Letting Life Lead
The temperatures had dropped and the first frost would come knocking in the night. Dervish, the cat, lounged atop a heating vent with his legs splayed in the air.
“Evie!” Sabine called her granddaughter, while pulling on moose hide boots, flapped wool hat, and a long down coat.
The ten-year-old shuffled in desperate to find a wifi signal. “I’m ready.” The girl stared. “That’s a lot of colors, Grandma.”
Sabine snorted. “Don’t care as long they’re warm. Put on a coat; it’s thirty degrees.”
“This is my coat.”
“I meant the winter one.”
“Don’t like orange.”
Sabine’s eyes narrowed and shook her head not bothering to mention footwear. “Grab the buckets then.”
“Why can’t I just stay here?”
“You won’t get a signal and TV’s out. Besides, four hands makes the work go faster.”
Evie rested her chin on the counter. “I’m hungry.”
“Here’s a jam toastie.” Sabine plopped the homemade pastry in the girl’s hand, hung two buckets over the other arm, and hastened her out the door. “Come, I want a last haul before the freeze.”
The cold snatched their breaths and Evie’s sneakers sunk into the leaves where the path hadn’t been cleared.
“Did I ever tell you about the time when you were two and insisted on following your grandpa down to the mailbox?” Only a brusque wind answered and Sabine trudged onward. “You put on T-shirt and some fancy shoes and strutted out butt naked in the middle of February. I’d never seen you run so fast.”
Sabine laughed but didn’t glance over her shoulder, although she could sense the “Whatever Grandma” expression. She sighed, pointing to some trees. “Good crab apples here. The two trees there with the horizontal stripes are wild plums. Those are good, too, but don’t mix them together in the same bucket.”
“I know, I know.”
They picked while the silence bounced among the branches. Sabine ate a few fruits and tossed the leavings, while Evie made a ruckus by kicking leaves and smacking trunks with switches.
After a time, Evie sputtered and spat. “Oh, eww! Gross, they’re sour!”
“Ah, yes, those ones would be.”
“Why didn’t you tell me?”
“Sometimes the tree of knowledge isn’t so tasty.” Sabine spit out a seed and picked a tooth with a pinky nail, remaining restrained and reserved. “When you were knee high, Grandpa — that sneaky snake — would give you a new quarter for eating one of those. Oh, the faces you made!”
The wind kicked and debris stung their faces and eyes. Evie’s body shakes made her teeth rattle, and her lips had tinted an odd color.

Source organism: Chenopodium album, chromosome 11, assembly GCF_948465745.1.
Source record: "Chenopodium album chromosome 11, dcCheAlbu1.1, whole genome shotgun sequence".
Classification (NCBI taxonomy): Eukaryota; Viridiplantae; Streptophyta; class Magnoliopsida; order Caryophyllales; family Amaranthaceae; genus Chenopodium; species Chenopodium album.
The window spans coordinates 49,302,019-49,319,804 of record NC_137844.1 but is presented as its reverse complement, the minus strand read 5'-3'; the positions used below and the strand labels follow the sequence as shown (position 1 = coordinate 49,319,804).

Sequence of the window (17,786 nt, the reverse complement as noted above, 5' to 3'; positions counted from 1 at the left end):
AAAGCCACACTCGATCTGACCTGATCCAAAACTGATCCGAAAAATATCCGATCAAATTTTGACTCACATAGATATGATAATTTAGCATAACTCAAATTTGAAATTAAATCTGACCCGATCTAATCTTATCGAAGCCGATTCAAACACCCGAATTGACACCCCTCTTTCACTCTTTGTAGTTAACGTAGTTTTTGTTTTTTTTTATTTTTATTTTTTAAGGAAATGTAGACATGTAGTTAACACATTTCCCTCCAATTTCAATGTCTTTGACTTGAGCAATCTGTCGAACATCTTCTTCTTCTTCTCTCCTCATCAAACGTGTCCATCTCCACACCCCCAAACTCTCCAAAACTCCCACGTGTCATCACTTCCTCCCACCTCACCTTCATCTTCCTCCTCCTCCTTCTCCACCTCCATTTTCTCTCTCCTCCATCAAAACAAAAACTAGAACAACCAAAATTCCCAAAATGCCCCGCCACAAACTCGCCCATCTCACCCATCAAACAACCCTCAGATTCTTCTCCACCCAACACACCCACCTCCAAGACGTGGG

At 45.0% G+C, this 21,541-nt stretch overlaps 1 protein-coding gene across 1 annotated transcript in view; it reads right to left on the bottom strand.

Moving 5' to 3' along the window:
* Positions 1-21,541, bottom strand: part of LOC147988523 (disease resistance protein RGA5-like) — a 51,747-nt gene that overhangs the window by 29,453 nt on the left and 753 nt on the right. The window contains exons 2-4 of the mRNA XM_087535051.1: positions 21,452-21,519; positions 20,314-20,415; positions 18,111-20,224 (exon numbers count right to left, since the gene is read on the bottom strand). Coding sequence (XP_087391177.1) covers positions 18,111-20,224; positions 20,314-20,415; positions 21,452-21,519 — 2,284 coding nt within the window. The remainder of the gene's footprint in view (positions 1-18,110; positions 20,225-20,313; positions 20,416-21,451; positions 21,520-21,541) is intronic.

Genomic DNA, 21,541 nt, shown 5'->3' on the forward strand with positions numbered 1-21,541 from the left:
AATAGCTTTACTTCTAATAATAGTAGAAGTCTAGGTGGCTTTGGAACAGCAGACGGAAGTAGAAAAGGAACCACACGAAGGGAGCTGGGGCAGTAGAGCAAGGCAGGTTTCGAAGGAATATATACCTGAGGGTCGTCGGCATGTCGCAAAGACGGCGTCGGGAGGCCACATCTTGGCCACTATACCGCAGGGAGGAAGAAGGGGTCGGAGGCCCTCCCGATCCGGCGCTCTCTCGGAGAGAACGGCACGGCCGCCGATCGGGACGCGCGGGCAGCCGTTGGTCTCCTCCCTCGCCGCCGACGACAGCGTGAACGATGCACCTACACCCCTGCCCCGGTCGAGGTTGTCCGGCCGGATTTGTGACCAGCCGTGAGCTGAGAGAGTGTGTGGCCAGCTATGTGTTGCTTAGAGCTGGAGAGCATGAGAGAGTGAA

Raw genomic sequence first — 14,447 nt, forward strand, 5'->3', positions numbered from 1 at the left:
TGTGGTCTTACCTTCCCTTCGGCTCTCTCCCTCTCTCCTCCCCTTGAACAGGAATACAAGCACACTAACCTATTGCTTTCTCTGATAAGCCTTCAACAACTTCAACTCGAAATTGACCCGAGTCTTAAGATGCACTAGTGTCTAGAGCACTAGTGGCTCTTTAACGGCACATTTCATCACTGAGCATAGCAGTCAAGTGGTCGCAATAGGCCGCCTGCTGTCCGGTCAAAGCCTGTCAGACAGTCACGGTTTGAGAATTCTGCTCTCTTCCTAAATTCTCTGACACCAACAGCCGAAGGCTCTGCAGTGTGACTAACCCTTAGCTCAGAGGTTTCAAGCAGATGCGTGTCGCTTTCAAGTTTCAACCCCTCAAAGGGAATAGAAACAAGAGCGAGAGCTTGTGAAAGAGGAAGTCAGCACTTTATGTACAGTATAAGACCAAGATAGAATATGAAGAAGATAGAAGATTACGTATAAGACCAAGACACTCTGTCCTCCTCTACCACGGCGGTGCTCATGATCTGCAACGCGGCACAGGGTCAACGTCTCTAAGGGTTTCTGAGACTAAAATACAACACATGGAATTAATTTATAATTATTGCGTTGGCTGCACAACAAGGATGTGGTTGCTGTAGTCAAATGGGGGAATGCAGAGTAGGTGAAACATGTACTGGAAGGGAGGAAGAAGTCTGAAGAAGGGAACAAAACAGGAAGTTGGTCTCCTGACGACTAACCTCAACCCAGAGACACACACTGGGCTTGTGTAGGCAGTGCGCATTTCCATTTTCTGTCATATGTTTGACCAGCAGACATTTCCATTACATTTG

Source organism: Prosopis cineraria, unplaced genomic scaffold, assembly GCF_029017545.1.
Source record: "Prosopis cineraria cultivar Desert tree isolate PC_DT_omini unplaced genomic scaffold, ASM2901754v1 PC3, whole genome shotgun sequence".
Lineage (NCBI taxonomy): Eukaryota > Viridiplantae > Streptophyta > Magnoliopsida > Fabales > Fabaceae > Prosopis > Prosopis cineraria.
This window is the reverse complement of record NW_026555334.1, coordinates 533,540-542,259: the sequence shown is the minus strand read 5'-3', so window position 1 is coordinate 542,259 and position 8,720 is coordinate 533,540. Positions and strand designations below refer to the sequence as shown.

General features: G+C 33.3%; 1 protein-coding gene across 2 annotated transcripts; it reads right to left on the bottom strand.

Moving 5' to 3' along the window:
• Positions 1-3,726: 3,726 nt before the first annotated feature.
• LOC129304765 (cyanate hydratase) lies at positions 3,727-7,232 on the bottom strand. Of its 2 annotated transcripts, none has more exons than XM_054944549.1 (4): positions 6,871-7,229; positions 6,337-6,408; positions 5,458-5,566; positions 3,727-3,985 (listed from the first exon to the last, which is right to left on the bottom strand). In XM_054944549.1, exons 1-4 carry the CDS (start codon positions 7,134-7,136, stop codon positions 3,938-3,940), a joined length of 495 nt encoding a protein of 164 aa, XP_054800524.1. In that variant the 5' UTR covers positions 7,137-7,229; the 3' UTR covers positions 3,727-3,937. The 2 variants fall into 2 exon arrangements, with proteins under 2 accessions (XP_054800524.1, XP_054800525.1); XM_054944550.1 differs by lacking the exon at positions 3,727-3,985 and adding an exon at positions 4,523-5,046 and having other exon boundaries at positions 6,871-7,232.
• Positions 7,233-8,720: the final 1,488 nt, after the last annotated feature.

Sabine grabbed all four buckets. “Go on ahead. I’ll catch up.”
Evie’s brisk, dignified pace turned into a breakneck run with her ponytail nearly horizontal.
At the house, Dervish had been evicted, and Evie had plopped herself over the vent with one of the many house quilts.
Sabine busied herself with the canning supplies, humming to the radio. “Glad you could spend winter break with us. Grandpa should be back tonight. Want to help with the apple butter? It’s his favorite.”
Evie took the wooden spoon and stirred while staring at nothing. “Daddy hates me.”
“What makes you say that?”
Evie shrugged and pouted at the steaming pot.
“You two are a pair–one going north and one going south–and neither of you likes to step aside.” Sabine smiled and tilted her head. “You and I haven’t exactly been peanut butter and jelly like we used to, but I love you just the same and your Daddy does, too.”
Tears fell and heaving sobs overtook Evie.
“Oh, honey, don’t get salt in the butter.” Sabine hugged her tight, not minding the wet seeping through her shirt.
“I don’t know what’s wrong with me!”
Sabine kissed her granddaughter’s warm crown and sighed. “Not a thing, love. Just a little brain scrambling and growing pains.”
Evie rubbed the tears away roughly.
“When your Daddy was your age, I almost stuffed him in that canning pot there. He was so insufferable. And the rows he and your Grandpa got into! One time…sorry, I know you don’t want to hear my old stories…”
“I don’t mind.” Evie sniffled. “Can we make pie, too? Daddy likes your pies lots.”
Sabine tied her Picasso print apron around her granddaughter. “Have a go yourself. He’ll love yours best.”
“I still hate orange but thanks for the coat.”
“Noted, and your welcome.”
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